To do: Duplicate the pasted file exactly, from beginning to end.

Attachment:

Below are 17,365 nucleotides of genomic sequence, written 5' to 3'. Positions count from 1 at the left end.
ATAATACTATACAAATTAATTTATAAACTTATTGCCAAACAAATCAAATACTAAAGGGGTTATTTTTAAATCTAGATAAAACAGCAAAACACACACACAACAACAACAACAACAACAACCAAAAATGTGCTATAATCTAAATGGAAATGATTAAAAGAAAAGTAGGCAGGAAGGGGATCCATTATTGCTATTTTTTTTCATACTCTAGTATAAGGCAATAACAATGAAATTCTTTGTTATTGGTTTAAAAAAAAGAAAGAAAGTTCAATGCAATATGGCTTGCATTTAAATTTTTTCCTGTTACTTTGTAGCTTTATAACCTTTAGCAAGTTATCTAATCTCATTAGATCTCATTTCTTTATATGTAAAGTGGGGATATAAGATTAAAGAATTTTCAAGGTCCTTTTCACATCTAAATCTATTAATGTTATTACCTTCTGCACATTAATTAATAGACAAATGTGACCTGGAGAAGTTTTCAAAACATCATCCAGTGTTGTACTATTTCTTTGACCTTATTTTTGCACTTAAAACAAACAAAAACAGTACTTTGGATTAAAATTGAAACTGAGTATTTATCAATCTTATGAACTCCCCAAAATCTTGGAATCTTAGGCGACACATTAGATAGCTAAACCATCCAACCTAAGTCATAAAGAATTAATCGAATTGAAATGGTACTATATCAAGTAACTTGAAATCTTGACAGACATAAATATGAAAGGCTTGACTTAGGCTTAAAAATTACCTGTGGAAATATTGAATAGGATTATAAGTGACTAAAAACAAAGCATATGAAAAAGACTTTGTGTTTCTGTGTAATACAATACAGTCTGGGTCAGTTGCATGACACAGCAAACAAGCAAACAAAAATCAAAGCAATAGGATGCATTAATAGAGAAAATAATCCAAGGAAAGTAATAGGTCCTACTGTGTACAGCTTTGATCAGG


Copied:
Below are 17,365 nucleotides of genomic sequence, written 5' to 3'. Positions count from 1 at the left end.
ATAATACTATACAAATTAATTTATAAACTTATTGCCAAACAAATCAAATACTAAAGGGGTTATTTTTAAATCTAGATAAAACAGCAAAACACACACACAACAACAACAACAACAACAACCAAAAATGTGCTATAATCTAAATGGAAATGATTAAAAGAAAAGTAGGCAGGAAGGGGATCCATTATTGCTATTTTTTTTCATACTCTAGTATAAGGCAATAACAATGAAATTCTTTGTTATTGGTTTAAAAAAAAGAAAGAAAGTTCAATGCAATATGGCTTGCATTTAAATTTTTTCCTGTTACTTTGTAGCTTTATAACCTTTAGCAAGTTATCTAATCTCATTAGATCTCATTTCTTTATATGTAAAGTGGGGATATAAGATTAAAGAATTTTCAAGGTCCTTTTCACATCTAAATCTATTAATGTTATTACCTTCTGCACATTAATTAATAGACAAATGTGACCTGGAGAAGTTTTCAAAACATCATCCAGTGTTGTACTATTTCTTTGACCTTATTTTTGCACTTAAAACAAACAAAAACAGTACTTTGGATTAAAATTGAAACTGAGTATTTATCAATCTTATGAACTCCCCAAAATCTTGGAATCTTAGGCGACACATTAGATAGCTAAACCATCCAACCTAAGTCATAAAGAATTAATCGAATTGAAATGGTACTATATCAAGTAACTTGAAATCTTGACAGACATAAATATGAAAGGCTTGACTTAGGCTTAAAAATTACCTGTGGAAATATTGAATAGGATTATAAGTGACTAAAAACAAAGCATATGAAAAAGACTTTGTGTTTCTGTGTAATACAATACAGTCTGGGTCAGTTGCATGACACAGCAAACAAGCAAACAAAAATCAAAGCAATAGGATGCATTAATAGAGAAAATAATCCAAGGAAAGTAATAGGTCCTACTGTGTACAGCTTTGATCAGG